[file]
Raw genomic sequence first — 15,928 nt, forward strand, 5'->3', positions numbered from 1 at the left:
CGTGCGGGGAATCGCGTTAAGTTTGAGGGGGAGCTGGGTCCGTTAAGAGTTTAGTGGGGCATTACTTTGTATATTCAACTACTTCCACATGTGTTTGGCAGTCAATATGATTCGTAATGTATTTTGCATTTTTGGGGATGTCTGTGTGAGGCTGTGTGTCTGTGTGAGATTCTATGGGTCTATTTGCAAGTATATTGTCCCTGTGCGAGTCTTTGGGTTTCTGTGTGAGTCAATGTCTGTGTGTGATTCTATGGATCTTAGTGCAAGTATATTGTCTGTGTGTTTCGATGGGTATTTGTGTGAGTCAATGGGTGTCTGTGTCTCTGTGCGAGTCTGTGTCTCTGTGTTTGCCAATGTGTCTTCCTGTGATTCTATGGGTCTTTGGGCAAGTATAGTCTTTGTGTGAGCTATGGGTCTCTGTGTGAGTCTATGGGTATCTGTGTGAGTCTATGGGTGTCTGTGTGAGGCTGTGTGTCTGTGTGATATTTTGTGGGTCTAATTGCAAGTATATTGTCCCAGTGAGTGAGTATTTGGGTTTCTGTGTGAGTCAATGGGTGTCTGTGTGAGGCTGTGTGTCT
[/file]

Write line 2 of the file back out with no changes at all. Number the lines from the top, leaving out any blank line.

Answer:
CGTGCGGGGAATCGCGTTAAGTTTGAGGGGGAGCTGGGTCCGTTAAGAGTTTAGTGGGGCATTACTTTGTATATTCAACTACTTCCACATGTGTTTGGCAGTCAATATGATTCGTAATGTATTTTGCATTTTTGGGGATGTCTGTGTGAGGCTGTGTGTCTGTGTGAGATTCTATGGGTCTATTTGCAAGTATATTGTCCCTGTGCGAGTCTTTGGGTTTCTGTGTGAGTCAATGTCTGTGTGTGATTCTATGGATCTTAGTGCAAGTATATTGTCTGTGTGTTTCGATGGGTATTTGTGTGAGTCAATGGGTGTCTGTGTCTCTGTGCGAGTCTGTGTCTCTGTGTTTGCCAATGTGTCTTCCTGTGATTCTATGGGTCTTTGGGCAAGTATAGTCTTTGTGTGAGCTATGGGTCTCTGTGTGAGTCTATGGGTATCTGTGTGAGTCTATGGGTGTCTGTGTGAGGCTGTGTGTCTGTGTGATATTTTGTGGGTCTAATTGCAAGTATATTGTCCCAGTGAGTGAGTATTTGGGTTTCTGTGTGAGTCAATGGGTGTCTGTGTGAGGCTGTGTGTCT